This novel by the great French stylist presents graphically the irrepressible conflict between science and theology.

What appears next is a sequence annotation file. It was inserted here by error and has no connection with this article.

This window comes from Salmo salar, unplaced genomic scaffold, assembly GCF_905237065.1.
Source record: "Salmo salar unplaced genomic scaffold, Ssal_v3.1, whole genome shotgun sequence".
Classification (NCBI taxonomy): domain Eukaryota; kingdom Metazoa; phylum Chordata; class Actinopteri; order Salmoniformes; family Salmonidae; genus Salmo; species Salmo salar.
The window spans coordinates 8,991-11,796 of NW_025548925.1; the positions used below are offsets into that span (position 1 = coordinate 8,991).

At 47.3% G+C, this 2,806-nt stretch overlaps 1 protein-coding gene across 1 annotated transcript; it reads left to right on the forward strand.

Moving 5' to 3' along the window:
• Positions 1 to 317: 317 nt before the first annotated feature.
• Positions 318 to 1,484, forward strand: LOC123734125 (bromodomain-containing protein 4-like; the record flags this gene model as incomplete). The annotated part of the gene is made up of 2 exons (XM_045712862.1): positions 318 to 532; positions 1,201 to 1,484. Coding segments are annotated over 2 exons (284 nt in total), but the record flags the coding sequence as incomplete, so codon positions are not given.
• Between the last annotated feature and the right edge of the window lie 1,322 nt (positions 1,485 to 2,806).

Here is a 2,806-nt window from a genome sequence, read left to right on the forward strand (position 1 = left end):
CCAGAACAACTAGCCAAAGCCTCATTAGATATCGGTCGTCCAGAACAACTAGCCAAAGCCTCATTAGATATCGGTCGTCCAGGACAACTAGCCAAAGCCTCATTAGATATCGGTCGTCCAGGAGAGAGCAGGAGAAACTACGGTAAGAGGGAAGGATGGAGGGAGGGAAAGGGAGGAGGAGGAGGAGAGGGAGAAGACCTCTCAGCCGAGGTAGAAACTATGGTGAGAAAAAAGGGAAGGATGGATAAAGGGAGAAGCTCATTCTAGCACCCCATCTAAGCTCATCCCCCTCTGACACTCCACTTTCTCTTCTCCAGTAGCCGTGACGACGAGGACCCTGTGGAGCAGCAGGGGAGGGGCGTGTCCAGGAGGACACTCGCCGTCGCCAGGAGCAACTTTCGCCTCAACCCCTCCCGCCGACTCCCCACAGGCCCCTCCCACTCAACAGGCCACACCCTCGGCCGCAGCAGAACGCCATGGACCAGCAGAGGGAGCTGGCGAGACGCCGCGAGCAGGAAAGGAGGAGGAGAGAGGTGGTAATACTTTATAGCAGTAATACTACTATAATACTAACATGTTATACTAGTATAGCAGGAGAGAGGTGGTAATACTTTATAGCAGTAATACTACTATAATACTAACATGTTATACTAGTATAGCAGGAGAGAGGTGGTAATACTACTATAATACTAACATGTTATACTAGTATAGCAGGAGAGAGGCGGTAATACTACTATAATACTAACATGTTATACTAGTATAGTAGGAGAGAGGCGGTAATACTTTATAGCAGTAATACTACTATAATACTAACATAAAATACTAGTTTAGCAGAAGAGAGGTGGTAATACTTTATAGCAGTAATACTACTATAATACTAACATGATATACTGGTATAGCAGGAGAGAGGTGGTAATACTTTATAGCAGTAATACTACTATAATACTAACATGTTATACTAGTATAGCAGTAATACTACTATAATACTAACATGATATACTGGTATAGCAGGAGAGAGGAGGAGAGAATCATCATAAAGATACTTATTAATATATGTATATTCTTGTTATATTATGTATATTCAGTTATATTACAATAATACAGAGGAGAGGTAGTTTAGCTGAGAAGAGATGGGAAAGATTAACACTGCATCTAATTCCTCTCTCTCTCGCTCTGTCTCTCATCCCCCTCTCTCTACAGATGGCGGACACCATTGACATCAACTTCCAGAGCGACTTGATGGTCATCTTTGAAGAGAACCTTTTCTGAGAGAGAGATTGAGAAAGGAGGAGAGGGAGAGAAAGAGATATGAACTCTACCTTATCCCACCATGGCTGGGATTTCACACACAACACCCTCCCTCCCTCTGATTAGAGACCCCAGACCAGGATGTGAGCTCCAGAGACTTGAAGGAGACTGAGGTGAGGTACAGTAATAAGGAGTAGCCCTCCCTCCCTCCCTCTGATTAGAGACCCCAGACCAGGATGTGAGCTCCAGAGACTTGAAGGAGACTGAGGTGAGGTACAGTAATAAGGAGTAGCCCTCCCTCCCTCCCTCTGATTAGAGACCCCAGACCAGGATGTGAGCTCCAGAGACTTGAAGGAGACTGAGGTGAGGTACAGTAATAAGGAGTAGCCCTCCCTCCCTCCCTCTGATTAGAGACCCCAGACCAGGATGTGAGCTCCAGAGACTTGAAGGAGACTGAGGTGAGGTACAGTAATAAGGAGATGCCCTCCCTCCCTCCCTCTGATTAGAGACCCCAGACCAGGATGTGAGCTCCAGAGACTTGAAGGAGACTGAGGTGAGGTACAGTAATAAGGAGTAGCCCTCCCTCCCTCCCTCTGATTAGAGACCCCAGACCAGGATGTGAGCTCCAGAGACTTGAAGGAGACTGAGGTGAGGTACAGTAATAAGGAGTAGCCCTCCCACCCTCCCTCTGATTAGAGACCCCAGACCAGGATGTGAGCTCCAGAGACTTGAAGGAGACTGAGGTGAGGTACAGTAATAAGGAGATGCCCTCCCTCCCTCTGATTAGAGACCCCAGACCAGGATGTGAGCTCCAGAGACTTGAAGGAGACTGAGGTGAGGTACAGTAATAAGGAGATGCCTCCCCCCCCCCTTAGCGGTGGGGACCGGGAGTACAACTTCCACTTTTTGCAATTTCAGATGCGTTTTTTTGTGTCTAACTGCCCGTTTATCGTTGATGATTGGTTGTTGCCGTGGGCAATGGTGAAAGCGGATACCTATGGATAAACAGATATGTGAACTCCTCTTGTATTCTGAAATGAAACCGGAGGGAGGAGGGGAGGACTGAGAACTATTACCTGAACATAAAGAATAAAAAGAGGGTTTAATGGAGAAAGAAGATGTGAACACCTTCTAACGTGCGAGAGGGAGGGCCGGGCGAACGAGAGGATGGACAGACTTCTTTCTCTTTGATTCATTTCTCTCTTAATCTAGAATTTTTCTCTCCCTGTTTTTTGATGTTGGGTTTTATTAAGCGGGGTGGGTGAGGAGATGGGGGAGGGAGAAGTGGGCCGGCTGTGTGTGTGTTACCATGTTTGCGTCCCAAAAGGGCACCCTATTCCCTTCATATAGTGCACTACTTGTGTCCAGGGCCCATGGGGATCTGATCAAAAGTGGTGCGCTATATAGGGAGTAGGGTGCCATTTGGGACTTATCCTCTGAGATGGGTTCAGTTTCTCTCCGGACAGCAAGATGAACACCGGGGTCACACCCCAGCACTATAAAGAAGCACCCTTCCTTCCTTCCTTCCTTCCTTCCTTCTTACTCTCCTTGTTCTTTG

r Sariette himself classified all the members of this vast body. The system he invented and put into practice was so complicated, the labels he put on the books were made up of so many capital letters and small letters, both Latin and Greek, so many Arabic and Roman numerals, asterisks, double asterisks, triple asterisks, and those signs which in arithmetic express powers and roots, that the mere study of it would have involved more time and labour than would have been required for the complete mastery of algebra, and as no one could be found who would give the hours, that might be more profitably employed in discovering the law of numbers, to the solving of these cryptic symbols, Monsieur Sariette remained the only one capable of finding his way among the intricacies of his system, and without his help it had become an utter impossibility to discover, among the three hundred and sixty thousand volumes confided to his care, the particular volume one happened to require. Such was the result of his labours. Far